The year 2012 is a leap year, which means that it has 366 days instead of the usual 365 days. The year 1896 was also a leap year and was widely observed in Nebraska with dances, picnics, and other social events sponsored by women for men in honor of an old leap year tradition allowing women to propose marriage to men. This privilege was restricted to leap day (February 29) in some areas.
Frequently a leap year party was paired with Valentine’s Day observances. The McCook Tribune on February 7, 1896, reported that a “Leap Year and Valentine social” would be given at the local Congregational Church. “This being Leap year it is naturally expected that the ladies will act as escorts for the sterner sex, thus furnishing evidence that the new woman is with us.”
Later that month a “swell leap year dancing party [was] tendered to the Thurston Rifles [military company] by their young female friends.” The Omaha Daily Bee of February 23, 1896, reported: “[T]he customs of leap year parties were well followed, the gentlemen not being allowed to leave their seats without being attended by a lady escort. The men conducted themselves much better than was at first expected, although it was very trying to have to sit still and see a woman brush by a couple of times before she could locate her partner for the dance. But before the evening was half gone the mists of embarrassment had been dispelled and the boys had assumed a modest yet somewhat cheerful air, and did the best they knew how, while their fair friends were much more at home in their new dignity.”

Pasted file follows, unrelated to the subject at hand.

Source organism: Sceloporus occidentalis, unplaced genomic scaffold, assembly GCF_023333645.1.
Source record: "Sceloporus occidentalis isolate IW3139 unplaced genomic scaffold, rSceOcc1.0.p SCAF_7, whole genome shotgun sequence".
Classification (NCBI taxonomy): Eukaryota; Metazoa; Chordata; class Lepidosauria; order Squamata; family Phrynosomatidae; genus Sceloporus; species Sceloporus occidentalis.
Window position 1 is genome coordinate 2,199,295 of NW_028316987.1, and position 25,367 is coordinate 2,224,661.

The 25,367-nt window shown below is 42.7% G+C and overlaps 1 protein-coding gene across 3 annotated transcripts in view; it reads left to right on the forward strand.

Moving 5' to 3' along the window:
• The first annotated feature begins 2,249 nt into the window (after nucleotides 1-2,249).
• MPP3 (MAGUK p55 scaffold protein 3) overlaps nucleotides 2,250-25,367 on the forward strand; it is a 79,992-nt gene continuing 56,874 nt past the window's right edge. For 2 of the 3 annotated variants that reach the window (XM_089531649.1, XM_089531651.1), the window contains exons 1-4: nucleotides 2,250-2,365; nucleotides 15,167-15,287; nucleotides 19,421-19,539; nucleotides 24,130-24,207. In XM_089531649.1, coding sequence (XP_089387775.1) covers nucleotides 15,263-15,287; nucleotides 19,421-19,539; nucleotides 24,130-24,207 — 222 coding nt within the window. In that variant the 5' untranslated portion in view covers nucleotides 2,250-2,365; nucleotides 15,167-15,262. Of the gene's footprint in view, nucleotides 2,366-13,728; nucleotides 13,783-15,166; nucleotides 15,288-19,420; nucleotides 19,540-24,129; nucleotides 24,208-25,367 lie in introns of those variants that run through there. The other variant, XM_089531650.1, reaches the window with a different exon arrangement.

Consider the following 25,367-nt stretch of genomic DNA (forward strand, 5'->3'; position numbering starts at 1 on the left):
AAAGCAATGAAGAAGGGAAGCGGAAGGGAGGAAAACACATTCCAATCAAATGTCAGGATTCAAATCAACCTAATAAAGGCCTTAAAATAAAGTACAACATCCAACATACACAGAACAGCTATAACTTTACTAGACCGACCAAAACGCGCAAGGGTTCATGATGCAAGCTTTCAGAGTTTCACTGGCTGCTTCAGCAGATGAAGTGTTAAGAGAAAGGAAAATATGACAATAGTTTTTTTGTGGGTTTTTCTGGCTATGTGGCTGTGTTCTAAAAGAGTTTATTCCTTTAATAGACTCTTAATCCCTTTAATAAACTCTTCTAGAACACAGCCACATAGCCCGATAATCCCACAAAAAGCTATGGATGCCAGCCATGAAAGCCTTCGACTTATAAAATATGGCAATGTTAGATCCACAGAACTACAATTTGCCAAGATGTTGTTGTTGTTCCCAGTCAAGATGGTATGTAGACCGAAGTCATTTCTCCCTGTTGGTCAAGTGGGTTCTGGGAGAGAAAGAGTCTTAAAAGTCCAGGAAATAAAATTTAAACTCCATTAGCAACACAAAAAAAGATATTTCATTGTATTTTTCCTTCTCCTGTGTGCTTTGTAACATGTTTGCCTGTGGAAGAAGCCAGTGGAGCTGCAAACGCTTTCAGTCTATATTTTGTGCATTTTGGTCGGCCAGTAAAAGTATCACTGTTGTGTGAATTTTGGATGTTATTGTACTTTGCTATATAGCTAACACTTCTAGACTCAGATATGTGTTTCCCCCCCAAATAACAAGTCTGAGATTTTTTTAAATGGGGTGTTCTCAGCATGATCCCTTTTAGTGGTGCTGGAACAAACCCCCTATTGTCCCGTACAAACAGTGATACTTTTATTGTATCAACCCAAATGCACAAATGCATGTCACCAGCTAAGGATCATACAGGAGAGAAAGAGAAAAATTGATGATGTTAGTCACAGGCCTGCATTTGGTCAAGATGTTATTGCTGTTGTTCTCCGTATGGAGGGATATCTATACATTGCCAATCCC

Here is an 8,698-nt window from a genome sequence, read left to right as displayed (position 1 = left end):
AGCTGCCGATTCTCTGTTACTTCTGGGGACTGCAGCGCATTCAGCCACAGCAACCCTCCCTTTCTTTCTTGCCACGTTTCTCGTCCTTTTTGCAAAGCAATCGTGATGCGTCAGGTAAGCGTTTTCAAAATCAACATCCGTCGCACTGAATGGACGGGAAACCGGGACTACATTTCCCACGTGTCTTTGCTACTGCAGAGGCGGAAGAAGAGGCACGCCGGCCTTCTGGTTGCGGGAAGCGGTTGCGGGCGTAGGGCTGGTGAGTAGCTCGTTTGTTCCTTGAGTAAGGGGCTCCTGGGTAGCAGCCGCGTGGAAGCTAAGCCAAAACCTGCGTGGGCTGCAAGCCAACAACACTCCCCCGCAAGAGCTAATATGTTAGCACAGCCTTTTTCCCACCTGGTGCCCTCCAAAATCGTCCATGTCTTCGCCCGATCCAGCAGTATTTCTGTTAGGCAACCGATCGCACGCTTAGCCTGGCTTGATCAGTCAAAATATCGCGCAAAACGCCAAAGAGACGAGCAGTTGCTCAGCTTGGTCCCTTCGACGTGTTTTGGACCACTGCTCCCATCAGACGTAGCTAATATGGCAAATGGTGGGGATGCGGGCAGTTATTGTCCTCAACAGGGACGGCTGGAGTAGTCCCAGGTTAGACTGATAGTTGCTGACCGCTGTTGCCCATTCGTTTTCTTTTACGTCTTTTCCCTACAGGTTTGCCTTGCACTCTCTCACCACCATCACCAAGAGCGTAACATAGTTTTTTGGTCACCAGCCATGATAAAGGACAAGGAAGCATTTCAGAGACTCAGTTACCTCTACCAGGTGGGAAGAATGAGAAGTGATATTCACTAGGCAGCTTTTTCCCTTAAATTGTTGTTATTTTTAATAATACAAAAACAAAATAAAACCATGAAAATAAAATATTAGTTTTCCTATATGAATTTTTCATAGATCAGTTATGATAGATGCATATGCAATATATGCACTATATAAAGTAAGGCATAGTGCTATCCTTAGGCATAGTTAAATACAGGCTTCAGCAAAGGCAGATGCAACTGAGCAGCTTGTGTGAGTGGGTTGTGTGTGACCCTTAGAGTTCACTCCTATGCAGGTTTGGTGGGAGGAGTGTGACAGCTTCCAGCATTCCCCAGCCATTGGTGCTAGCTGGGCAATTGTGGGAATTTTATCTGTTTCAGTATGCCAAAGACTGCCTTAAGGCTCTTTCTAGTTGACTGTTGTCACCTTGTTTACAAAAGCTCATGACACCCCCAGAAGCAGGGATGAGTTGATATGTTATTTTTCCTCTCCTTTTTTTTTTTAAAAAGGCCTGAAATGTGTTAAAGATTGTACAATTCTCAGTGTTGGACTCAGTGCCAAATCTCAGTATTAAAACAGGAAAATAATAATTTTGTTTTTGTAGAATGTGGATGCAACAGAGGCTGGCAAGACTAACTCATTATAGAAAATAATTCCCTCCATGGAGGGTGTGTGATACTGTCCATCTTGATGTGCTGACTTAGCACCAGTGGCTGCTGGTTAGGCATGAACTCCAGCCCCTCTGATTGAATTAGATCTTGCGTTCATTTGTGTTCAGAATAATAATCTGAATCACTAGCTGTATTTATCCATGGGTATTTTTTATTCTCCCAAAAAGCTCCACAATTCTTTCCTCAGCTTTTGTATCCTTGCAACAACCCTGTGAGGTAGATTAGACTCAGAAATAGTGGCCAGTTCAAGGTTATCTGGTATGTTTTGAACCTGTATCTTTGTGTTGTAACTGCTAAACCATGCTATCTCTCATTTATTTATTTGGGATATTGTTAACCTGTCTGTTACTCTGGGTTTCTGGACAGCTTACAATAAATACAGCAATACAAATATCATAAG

The girls of Valentine waited until the arrival of summer before they celebrated leap year with a picnic. The Valentine Democrat, on July 2, 1896, reported: “The picnic was to be held at Thacher’s grove west of town and the first problem for the girls to solve was transportation. The grounds are only a mile and a quarter from town so of course it would be ridiculous to hire carriages and besideswell, there were other reasons, too, so they secured a great big hay wagon and loaded the boys into that and there all were, just as comfortable as could be. The commissary wagon (a double carriage) followed after. . . . The girls kept the boys out until eight o’clock but nobody seemed to care about that.”
The bachelors of Nebraska were the targets of good-natured jokes throughout the leap year of 1896. The McCook Tribune noted on February 14: “More than six weeks of the leap year have come and gone, and no engagements have yet been announced; so, . . . we have interviewed the village bachelors and herewith present their answers to the query, ‘Will You Accept a Proposal to Marry, This Year’? Answers included William Parrish’s ‘I am in the market; office hours from 7 till 6’; Professor Wymore’s ‘Have trouble enough now’; and J. R. Smith’s ‘Sealed bids will be received until June 1st.'”
A Kearney jewelry store used leap year in 1912 to promote the sale of wedding rings. From the Kearney Daily Hub, February 28, 1912.